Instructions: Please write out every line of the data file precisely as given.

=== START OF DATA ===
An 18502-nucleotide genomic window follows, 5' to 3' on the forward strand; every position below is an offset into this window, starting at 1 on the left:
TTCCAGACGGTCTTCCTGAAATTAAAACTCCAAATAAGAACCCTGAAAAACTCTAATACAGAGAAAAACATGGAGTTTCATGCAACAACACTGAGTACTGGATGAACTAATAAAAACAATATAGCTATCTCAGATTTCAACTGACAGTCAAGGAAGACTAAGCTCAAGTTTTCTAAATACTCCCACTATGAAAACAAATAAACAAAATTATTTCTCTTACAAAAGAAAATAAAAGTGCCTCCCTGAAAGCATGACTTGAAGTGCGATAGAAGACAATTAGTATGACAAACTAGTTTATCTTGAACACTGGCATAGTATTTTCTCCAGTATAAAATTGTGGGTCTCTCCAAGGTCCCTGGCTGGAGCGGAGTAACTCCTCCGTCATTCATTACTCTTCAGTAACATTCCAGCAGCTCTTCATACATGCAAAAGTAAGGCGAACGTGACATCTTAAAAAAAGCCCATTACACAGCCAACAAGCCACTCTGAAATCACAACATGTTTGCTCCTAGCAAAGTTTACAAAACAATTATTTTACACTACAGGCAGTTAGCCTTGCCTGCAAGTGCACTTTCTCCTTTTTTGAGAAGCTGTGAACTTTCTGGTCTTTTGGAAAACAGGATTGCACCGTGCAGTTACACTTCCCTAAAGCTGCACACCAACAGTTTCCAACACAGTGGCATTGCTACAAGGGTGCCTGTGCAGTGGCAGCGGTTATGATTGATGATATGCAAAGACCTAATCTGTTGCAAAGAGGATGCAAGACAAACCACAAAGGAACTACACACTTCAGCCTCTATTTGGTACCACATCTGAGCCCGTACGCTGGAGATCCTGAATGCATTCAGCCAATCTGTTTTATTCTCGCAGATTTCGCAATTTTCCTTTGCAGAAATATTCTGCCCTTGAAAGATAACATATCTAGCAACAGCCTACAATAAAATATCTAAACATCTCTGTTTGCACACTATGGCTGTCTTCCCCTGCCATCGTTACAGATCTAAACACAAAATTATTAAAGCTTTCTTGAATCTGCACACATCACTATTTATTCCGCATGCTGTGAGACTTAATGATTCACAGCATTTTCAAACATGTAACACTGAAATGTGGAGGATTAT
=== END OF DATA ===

An 18502-nucleotide genomic window follows, 5' to 3' on the forward strand; every position below is an offset into this window, starting at 1 on the left:
TTCCAGACGGTCTTCCTGAAATTAAAACTCCAAATAAGAACCCTGAAAAACTCTAATACAGAGAAAAACATGGAGTTTCATGCAACAACACTGAGTACTGGATGAACTAATAAAAACAATATAGCTATCTCAGATTTCAACTGACAGTCAAGGAAGACTAAGCTCAAGTTTTCTAAATACTCCCACTATGAAAACAAATAAACAAAATTATTTCTCTTACAAAAGAAAATAAAAGTGCCTCCCTGAAAGCATGACTTGAAGTGCGATAGAAGACAATTAGTATGACAAACTAGTTTATCTTGAACACTGGCATAGTATTTTCTCCAGTATAAAATTGTGGGTCTCTCCAAGGTCCCTGGCTGGAGCGGAGTAACTCCTCCGTCATTCATTACTCTTCAGTAACATTCCAGCAGCTCTTCATACATGCAAAAGTAAGGCGAACGTGACATCTTAAAAAAAGCCCATTACACAGCCAACAAGCCACTCTGAAATCACAACATGTTTGCTCCTAGCAAAGTTTACAAAACAATTATTTTACACTACAGGCAGTTAGCCTTGCCTGCAAGTGCACTTTCTCCTTTTTTGAGAAGCTGTGAACTTTCTGGTCTTTTGGAAAACAGGATTGCACCGTGCAGTTACACTTCCCTAAAGCTGCACACCAACAGTTTCCAACACAGTGGCATTGCTACAAGGGTGCCTGTGCAGTGGCAGCGGTTATGATTGATGATATGCAAAGACCTAATCTGTTGCAAAGAGGATGCAAGACAAACCACAAAGGAACTACACACTTCAGCCTCTATTTGGTACCACATCTGAGCCCGTACGCTGGAGATCCTGAATGCATTCAGCCAATCTGTTTTATTCTCGCAGATTTCGCAATTTTCCTTTGCAGAAATATTCTGCCCTTGAAAGATAACATATCTAGCAACAGCCTACAATAAAATATCTAAACATCTCTGTTTGCACACTATGGCTGTCTTCCCCTGCCATCGTTACAGATCTAAACACAAAATTATTAAAGCTTTCTTGAATCTGCACACATCACTATTTATTCCGCATGCTGTGAGACTTAATGATTCACAGCATTTTCAAACATGTAACACTGAAATGTGGAGGATTAT